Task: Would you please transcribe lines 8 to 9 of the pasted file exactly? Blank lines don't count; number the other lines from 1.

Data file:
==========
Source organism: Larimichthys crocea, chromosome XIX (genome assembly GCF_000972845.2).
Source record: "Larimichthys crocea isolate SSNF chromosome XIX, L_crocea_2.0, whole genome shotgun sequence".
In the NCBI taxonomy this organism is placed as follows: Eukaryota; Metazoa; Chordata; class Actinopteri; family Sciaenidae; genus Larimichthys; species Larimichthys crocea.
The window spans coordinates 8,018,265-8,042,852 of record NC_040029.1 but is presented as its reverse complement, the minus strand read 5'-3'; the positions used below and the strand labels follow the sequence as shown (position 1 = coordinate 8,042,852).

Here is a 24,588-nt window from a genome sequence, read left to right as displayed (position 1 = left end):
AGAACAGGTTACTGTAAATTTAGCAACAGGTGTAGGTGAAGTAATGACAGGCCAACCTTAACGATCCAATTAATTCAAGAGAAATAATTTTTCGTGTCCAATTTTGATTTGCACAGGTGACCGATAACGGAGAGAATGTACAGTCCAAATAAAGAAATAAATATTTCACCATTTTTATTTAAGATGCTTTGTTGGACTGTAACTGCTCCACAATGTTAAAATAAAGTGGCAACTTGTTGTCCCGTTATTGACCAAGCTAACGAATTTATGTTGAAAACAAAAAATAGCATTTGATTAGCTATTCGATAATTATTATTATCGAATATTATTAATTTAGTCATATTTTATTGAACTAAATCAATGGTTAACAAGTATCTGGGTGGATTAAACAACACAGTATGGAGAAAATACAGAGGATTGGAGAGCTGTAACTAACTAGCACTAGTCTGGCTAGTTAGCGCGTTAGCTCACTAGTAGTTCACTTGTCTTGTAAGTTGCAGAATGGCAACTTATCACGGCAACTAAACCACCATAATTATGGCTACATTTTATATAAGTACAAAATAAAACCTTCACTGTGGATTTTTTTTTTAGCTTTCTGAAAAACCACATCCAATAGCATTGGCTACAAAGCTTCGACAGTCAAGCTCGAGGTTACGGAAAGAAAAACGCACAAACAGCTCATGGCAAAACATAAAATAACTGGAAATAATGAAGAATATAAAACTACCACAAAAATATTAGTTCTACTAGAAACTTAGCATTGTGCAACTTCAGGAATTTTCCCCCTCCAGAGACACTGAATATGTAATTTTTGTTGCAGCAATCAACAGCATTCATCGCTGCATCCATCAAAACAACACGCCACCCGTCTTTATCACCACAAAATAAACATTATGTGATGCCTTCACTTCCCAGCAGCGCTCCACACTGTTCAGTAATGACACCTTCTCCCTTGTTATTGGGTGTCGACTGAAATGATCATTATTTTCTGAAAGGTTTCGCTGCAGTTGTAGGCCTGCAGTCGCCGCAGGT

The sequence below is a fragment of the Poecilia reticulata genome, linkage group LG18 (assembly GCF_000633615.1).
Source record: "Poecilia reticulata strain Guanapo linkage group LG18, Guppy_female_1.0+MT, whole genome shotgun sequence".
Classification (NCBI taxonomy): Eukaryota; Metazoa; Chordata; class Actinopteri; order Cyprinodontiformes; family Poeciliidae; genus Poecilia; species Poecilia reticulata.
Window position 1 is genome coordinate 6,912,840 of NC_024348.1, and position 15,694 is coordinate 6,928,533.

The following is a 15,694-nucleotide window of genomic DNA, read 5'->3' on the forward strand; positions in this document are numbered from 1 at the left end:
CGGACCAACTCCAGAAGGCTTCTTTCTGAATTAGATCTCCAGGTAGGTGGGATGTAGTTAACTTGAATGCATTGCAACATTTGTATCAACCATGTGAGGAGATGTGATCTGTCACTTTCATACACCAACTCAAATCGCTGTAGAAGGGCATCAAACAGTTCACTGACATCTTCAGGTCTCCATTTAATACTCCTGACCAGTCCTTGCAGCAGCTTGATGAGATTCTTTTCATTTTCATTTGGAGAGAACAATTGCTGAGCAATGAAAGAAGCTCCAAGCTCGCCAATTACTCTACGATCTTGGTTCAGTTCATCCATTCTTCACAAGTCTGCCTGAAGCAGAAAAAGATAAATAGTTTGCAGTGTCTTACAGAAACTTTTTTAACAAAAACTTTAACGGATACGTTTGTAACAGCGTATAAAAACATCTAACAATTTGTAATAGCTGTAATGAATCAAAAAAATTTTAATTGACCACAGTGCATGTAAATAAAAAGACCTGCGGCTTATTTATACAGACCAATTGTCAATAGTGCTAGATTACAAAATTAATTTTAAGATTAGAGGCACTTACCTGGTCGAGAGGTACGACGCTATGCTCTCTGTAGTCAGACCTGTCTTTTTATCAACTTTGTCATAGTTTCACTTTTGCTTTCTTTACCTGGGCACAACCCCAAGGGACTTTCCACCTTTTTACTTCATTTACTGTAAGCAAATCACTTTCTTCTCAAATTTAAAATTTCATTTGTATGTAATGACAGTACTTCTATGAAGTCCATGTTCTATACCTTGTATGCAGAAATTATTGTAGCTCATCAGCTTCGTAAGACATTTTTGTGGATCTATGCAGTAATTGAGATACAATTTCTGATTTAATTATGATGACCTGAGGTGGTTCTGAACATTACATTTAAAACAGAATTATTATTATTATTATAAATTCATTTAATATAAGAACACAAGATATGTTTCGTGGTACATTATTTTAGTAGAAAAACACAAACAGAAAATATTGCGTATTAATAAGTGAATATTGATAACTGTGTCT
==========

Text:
Source record: "Poecilia reticulata strain Guanapo linkage group LG18, Guppy_female_1.0+MT, whole genome shotgun sequence".
Classification (NCBI taxonomy): Eukaryota; Metazoa; Chordata; class Actinopteri; order Cyprinodontiformes; family Poeciliidae; genus Poecilia; species Poecilia reticulata.